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Guide to Yosemite (1920) by Ansel F. Hall


THE YOSEMITE REGION

“By far the grandest of the western ranges is the Sierra Nevada, a long and massive uplift lying between the arid deserts of the Great Basin and the Californian exuberance of grain-fields and orchards; its eastern slope, a defiant wall of rock plunging abruptly down to the plain; the western, a long, dry sweep, well watered and overgrown with cool, stately forests; its crest a line of sharp, snowy peaks springing into the sky and catching the alpenglow long after the sun has set for all the rest of America.”*

About midway between the north and south ends of this “Snowy Range” and extending from the ragged summits of its eastern edge to the semi-arid foothills at the west, lies Yosemite National Park, 1125 square miles of incomparable scenic beauty.

Yosemite Valley, contrary to most peoples’ preconceived idea, lies fully 25 miles west of the Sierra crest. It is countersunk 4000 feet into the granite of the gently inclined plateau, which above its rim averages from 7000 to 8000 feet in elevation. The characteristics of this region immediately adjacent to Yosemite Valley are different from those of the High Sierra to the east. Very little of it is above the timber-line, as the dominating summits—Mount Hoffman (10,921) at the north, Clouds Rest (9924) at the east, Mount Starr King (9179) at the southeast, and Horse Ridge (9600) at the south—average less than 10,000 feet in altitude. The magnificent forests with which the slopes are clothed are interspersed with perfectly formed granite domes, with meadows and wildflower gardens, with polished granite pavements, and with innumerable manifestations of Nature which give the trails of the region an ever-changing charm.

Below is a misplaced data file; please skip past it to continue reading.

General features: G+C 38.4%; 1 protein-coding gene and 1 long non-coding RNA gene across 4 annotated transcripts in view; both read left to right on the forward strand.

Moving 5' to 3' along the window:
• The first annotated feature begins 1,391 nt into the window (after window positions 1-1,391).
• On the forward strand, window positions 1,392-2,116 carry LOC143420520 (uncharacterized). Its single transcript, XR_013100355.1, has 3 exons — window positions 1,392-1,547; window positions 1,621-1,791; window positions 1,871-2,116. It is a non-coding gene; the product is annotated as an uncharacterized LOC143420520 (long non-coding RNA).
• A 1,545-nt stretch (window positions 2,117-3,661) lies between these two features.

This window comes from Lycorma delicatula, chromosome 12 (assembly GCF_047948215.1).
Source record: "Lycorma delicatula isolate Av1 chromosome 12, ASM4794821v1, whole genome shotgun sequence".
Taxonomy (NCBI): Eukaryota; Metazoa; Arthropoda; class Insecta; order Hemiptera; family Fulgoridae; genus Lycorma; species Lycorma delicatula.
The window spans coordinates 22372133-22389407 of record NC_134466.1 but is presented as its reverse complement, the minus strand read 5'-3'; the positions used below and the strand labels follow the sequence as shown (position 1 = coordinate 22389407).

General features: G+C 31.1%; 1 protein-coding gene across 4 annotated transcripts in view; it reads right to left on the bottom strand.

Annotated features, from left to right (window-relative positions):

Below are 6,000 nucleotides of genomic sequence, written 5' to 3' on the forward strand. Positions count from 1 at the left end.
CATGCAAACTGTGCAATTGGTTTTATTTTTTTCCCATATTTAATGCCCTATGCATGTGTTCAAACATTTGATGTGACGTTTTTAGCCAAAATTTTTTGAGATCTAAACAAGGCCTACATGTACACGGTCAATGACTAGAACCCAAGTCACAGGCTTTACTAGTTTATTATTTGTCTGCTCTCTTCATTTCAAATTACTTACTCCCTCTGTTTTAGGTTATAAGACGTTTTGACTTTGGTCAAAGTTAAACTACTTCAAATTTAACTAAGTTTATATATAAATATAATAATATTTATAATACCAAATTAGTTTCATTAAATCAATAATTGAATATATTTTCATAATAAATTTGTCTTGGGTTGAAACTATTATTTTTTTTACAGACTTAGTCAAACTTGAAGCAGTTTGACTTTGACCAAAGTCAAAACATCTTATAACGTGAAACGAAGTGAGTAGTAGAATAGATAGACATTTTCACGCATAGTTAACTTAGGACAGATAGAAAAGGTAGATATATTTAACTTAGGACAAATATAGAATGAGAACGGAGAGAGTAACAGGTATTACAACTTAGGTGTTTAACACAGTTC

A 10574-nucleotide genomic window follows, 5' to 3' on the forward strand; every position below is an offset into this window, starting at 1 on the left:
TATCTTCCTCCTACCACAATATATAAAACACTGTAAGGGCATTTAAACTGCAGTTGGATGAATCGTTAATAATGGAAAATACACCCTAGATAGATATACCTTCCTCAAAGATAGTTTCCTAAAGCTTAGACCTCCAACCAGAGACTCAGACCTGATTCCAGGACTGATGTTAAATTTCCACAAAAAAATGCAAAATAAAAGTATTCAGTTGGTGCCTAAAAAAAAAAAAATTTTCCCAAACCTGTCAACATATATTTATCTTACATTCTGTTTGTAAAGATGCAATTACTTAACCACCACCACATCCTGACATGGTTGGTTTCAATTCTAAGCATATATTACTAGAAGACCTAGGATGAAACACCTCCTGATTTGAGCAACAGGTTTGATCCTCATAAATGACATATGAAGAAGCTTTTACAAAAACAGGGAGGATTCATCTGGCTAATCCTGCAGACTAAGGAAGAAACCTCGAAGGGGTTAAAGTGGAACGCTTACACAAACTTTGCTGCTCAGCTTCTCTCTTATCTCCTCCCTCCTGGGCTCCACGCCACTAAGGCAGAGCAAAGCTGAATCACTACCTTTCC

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*From “Mountaineering in the Sierra Nevada,” by Charles King.



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